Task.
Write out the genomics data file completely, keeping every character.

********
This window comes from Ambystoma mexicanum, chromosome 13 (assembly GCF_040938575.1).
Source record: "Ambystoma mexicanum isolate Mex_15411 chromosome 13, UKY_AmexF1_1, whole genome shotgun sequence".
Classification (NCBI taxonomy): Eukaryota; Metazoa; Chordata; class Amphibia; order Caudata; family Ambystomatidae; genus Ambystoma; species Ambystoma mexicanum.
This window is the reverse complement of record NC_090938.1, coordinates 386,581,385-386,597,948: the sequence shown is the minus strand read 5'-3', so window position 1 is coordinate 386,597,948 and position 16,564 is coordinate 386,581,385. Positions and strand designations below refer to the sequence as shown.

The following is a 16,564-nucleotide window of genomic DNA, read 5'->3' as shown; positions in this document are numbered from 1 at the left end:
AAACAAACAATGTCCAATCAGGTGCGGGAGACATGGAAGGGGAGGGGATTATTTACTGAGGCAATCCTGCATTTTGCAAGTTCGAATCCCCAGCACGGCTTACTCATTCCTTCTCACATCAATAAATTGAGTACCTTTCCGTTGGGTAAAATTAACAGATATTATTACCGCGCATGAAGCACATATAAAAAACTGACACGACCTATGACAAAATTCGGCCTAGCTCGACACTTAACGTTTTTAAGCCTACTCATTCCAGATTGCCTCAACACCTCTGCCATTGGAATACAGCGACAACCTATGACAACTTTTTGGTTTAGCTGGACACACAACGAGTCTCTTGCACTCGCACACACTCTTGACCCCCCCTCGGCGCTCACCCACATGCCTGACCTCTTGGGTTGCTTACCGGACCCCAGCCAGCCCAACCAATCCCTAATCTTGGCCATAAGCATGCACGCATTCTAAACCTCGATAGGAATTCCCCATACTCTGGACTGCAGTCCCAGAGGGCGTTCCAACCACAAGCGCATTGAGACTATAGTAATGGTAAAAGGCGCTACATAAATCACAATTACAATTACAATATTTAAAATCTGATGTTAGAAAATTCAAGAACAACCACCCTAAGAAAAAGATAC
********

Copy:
This window comes from Ambystoma mexicanum, chromosome 13 (assembly GCF_040938575.1).
Source record: "Ambystoma mexicanum isolate Mex_15411 chromosome 13, UKY_AmexF1_1, whole genome shotgun sequence".
Classification (NCBI taxonomy): Eukaryota; Metazoa; Chordata; class Amphibia; order Caudata; family Ambystomatidae; genus Ambystoma; species Ambystoma mexicanum.
This window is the reverse complement of record NC_090938.1, coordinates 386,581,385-386,597,948: the sequence shown is the minus strand read 5'-3', so window position 1 is coordinate 386,597,948 and position 16,564 is coordinate 386,581,385. Positions and strand designations below refer to the sequence as shown.

The following is a 16,564-nucleotide window of genomic DNA, read 5'->3' as shown; positions in this document are numbered from 1 at the left end:
AAACAAACAATGTCCAATCAGGTGCGGGAGACATGGAAGGGGAGGGGATTATTTACTGAGGCAATCCTGCATTTTGCAAGTTCGAATCCCCAGCACGGCTTACTCATTCCTTCTCACATCAATAAATTGAGTACCTTTCCGTTGGGTAAAATTAACAGATATTATTACCGCGCATGAAGCACATATAAAAAACTGACACGACCTATGACAAAATTCGGCCTAGCTCGACACTTAACGTTTTTAAGCCTACTCATTCCAGATTGCCTCAACACCTCTGCCATTGGAATACAGCGACAACCTATGACAACTTTTTGGTTTAGCTGGACACACAACGAGTCTCTTGCACTCGCACACACTCTTGACCCCCCCTCGGCGCTCACCCACATGCCTGACCTCTTGGGTTGCTTACCGGACCCCAGCCAGCCCAACCAATCCCTAATCTTGGCCATAAGCATGCACGCATTCTAAACCTCGATAGGAATTCCCCATACTCTGGACTGCAGTCCCAGAGGGCGTTCCAACCACAAGCGCATTGAGACTATAGTAATGGTAAAAGGCGCTACATAAATCACAATTACAATTACAATATTTAAAATCTGATGTTAGAAAATTCAAGAACAACCACCCTAAGAAAAAGATAC